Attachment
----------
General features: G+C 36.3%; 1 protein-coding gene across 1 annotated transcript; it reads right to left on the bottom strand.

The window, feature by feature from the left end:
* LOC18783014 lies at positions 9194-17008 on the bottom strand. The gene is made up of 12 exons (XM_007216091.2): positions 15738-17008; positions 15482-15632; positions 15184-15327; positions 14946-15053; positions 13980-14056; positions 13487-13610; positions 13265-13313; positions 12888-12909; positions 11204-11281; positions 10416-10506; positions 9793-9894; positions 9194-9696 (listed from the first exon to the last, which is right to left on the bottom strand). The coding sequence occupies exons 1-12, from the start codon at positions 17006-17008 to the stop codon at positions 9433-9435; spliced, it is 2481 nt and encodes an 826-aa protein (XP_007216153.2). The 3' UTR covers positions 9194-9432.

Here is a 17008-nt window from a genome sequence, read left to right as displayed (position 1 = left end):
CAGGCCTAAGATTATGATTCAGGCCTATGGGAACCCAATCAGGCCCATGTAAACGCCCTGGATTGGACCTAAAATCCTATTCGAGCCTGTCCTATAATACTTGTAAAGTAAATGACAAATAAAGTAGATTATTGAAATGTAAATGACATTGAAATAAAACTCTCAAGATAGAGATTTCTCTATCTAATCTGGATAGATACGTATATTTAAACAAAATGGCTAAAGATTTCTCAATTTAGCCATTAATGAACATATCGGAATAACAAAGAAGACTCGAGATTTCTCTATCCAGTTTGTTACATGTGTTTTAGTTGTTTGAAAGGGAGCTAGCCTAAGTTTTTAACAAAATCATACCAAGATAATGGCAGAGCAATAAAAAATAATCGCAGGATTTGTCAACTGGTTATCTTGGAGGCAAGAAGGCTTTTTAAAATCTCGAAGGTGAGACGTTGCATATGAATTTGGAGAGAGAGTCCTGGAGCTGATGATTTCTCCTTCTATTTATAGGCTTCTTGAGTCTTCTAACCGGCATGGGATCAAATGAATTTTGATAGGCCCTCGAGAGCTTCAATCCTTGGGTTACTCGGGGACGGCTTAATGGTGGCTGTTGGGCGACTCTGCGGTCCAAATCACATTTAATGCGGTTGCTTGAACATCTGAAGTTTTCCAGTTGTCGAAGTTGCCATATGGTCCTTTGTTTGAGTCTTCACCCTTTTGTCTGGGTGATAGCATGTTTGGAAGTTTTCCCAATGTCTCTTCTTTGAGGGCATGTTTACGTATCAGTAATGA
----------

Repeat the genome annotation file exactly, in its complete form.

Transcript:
General features: G+C 36.3%; 1 protein-coding gene across 1 annotated transcript; it reads right to left on the bottom strand.

The window, feature by feature from the left end:
* LOC18783014 lies at positions 9194-17008 on the bottom strand. The gene is made up of 12 exons (XM_007216091.2): positions 15738-17008; positions 15482-15632; positions 15184-15327; positions 14946-15053; positions 13980-14056; positions 13487-13610; positions 13265-13313; positions 12888-12909; positions 11204-11281; positions 10416-10506; positions 9793-9894; positions 9194-9696 (listed from the first exon to the last, which is right to left on the bottom strand). The coding sequence occupies exons 1-12, from the start codon at positions 17006-17008 to the stop codon at positions 9433-9435; spliced, it is 2481 nt and encodes an 826-aa protein (XP_007216153.2). The 3' UTR covers positions 9194-9432.

Here is a 17008-nt window from a genome sequence, read left to right as displayed (position 1 = left end):
CAGGCCTAAGATTATGATTCAGGCCTATGGGAACCCAATCAGGCCCATGTAAACGCCCTGGATTGGACCTAAAATCCTATTCGAGCCTGTCCTATAATACTTGTAAAGTAAATGACAAATAAAGTAGATTATTGAAATGTAAATGACATTGAAATAAAACTCTCAAGATAGAGATTTCTCTATCTAATCTGGATAGATACGTATATTTAAACAAAATGGCTAAAGATTTCTCAATTTAGCCATTAATGAACATATCGGAATAACAAAGAAGACTCGAGATTTCTCTATCCAGTTTGTTACATGTGTTTTAGTTGTTTGAAAGGGAGCTAGCCTAAGTTTTTAACAAAATCATACCAAGATAATGGCAGAGCAATAAAAAATAATCGCAGGATTTGTCAACTGGTTATCTTGGAGGCAAGAAGGCTTTTTAAAATCTCGAAGGTGAGACGTTGCATATGAATTTGGAGAGAGAGTCCTGGAGCTGATGATTTCTCCTTCTATTTATAGGCTTCTTGAGTCTTCTAACCGGCATGGGATCAAATGAATTTTGATAGGCCCTCGAGAGCTTCAATCCTTGGGTTACTCGGGGACGGCTTAATGGTGGCTGTTGGGCGACTCTGCGGTCCAAATCACATTTAATGCGGTTGCTTGAACATCTGAAGTTTTCCAGTTGTCGAAGTTGCCATATGGTCCTTTGTTTGAGTCTTCACCCTTTTGTCTGGGTGATAGCATGTTTGGAAGTTTTCCCAATGTCTCTTCTTTGAGGGCATGTTTACGTATCAGTAATGA